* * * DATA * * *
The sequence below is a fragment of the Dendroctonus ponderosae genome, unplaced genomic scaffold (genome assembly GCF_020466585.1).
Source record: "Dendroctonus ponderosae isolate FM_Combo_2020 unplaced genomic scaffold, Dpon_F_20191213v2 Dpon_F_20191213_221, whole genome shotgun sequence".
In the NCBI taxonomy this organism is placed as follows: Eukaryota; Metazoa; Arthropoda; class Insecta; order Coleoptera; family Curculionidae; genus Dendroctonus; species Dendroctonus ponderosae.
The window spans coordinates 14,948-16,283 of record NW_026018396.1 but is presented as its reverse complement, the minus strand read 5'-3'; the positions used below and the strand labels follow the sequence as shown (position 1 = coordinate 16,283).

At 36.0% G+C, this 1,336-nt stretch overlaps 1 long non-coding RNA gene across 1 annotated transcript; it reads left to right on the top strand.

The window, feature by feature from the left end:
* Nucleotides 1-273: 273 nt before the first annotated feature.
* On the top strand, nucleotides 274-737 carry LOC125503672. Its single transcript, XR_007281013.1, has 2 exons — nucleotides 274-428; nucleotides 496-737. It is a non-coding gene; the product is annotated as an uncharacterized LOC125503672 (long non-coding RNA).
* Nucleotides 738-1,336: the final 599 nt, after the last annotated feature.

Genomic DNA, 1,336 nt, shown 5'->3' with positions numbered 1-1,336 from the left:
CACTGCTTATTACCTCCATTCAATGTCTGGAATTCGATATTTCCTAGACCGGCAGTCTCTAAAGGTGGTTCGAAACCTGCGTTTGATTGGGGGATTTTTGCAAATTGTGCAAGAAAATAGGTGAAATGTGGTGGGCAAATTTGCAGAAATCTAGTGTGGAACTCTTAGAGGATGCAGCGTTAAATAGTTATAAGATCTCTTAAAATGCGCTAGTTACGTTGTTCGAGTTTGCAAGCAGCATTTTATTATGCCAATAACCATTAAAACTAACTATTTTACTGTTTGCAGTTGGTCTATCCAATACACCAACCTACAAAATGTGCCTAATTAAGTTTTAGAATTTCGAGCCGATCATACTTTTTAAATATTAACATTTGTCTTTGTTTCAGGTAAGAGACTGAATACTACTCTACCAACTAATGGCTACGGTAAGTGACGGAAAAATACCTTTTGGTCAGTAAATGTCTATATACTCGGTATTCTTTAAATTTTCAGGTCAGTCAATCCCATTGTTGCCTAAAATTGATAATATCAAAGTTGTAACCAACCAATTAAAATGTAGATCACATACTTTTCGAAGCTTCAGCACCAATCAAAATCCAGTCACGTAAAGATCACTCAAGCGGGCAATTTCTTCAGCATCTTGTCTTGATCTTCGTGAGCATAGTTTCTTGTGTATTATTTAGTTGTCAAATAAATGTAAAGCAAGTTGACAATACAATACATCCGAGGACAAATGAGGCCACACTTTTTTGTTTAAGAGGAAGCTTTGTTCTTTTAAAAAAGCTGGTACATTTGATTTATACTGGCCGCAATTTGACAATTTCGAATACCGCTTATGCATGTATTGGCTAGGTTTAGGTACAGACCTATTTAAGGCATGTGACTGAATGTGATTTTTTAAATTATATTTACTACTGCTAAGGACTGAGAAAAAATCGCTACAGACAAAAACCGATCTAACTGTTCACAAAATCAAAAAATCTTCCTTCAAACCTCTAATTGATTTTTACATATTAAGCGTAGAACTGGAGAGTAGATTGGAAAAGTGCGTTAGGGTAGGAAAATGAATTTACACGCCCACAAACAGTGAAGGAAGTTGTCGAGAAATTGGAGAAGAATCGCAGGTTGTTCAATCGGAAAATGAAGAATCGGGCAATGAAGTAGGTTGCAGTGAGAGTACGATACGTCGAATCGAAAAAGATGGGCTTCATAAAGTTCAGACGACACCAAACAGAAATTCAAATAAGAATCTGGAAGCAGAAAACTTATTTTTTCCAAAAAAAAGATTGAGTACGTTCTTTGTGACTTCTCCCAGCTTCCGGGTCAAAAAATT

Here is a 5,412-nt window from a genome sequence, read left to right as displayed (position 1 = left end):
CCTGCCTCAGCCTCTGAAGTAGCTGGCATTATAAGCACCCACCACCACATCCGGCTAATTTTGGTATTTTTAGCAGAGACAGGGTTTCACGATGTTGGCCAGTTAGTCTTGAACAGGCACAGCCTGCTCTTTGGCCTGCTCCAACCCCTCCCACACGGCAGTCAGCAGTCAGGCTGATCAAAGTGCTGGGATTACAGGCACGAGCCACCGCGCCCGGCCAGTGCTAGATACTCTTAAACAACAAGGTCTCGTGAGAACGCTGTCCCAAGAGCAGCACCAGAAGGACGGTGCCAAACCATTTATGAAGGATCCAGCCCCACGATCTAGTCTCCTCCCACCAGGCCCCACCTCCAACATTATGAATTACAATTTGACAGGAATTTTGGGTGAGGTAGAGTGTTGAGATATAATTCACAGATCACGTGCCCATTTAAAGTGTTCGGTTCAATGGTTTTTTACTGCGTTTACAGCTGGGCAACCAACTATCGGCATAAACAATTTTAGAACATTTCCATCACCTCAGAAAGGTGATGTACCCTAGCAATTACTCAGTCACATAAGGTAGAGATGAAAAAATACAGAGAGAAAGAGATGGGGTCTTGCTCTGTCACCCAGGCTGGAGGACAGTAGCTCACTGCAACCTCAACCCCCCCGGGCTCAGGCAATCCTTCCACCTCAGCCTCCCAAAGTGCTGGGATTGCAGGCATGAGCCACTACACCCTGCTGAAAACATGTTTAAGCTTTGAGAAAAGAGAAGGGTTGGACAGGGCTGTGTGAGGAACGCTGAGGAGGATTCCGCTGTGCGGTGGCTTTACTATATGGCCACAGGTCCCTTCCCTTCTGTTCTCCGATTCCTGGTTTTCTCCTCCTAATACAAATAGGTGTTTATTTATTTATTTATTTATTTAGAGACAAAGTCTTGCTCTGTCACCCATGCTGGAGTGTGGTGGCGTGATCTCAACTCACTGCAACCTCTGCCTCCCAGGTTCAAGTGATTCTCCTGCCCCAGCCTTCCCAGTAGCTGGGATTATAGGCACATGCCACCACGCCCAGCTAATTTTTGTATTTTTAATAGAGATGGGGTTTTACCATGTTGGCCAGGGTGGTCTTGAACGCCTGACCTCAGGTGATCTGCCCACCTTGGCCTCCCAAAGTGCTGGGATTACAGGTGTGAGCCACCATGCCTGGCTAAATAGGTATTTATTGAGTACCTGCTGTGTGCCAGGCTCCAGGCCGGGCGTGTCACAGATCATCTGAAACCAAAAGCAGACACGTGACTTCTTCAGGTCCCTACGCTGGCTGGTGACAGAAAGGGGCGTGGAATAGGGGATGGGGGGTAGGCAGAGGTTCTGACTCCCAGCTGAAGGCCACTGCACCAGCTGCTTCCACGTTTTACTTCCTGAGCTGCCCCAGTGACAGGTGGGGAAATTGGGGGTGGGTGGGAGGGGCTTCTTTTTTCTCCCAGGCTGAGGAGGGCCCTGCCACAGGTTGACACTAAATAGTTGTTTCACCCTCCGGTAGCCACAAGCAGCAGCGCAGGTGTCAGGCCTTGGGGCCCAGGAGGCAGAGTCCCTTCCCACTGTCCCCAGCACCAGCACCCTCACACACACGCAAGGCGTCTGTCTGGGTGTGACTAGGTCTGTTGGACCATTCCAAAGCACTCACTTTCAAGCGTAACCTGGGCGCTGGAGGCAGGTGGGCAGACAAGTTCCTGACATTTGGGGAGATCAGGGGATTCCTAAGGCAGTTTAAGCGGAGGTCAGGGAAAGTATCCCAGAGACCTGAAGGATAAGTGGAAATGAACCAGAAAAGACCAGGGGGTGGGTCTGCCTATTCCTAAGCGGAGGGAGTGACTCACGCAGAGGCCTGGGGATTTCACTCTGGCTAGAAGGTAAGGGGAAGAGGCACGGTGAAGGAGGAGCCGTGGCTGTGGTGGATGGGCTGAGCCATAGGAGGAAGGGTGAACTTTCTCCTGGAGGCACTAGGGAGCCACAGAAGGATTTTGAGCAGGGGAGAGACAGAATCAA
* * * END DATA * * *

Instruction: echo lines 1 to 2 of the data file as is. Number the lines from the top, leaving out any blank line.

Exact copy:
The sequence below is a fragment of the Dendroctonus ponderosae genome, unplaced genomic scaffold (genome assembly GCF_020466585.1).
Source record: "Dendroctonus ponderosae isolate FM_Combo_2020 unplaced genomic scaffold, Dpon_F_20191213v2 Dpon_F_20191213_221, whole genome shotgun sequence".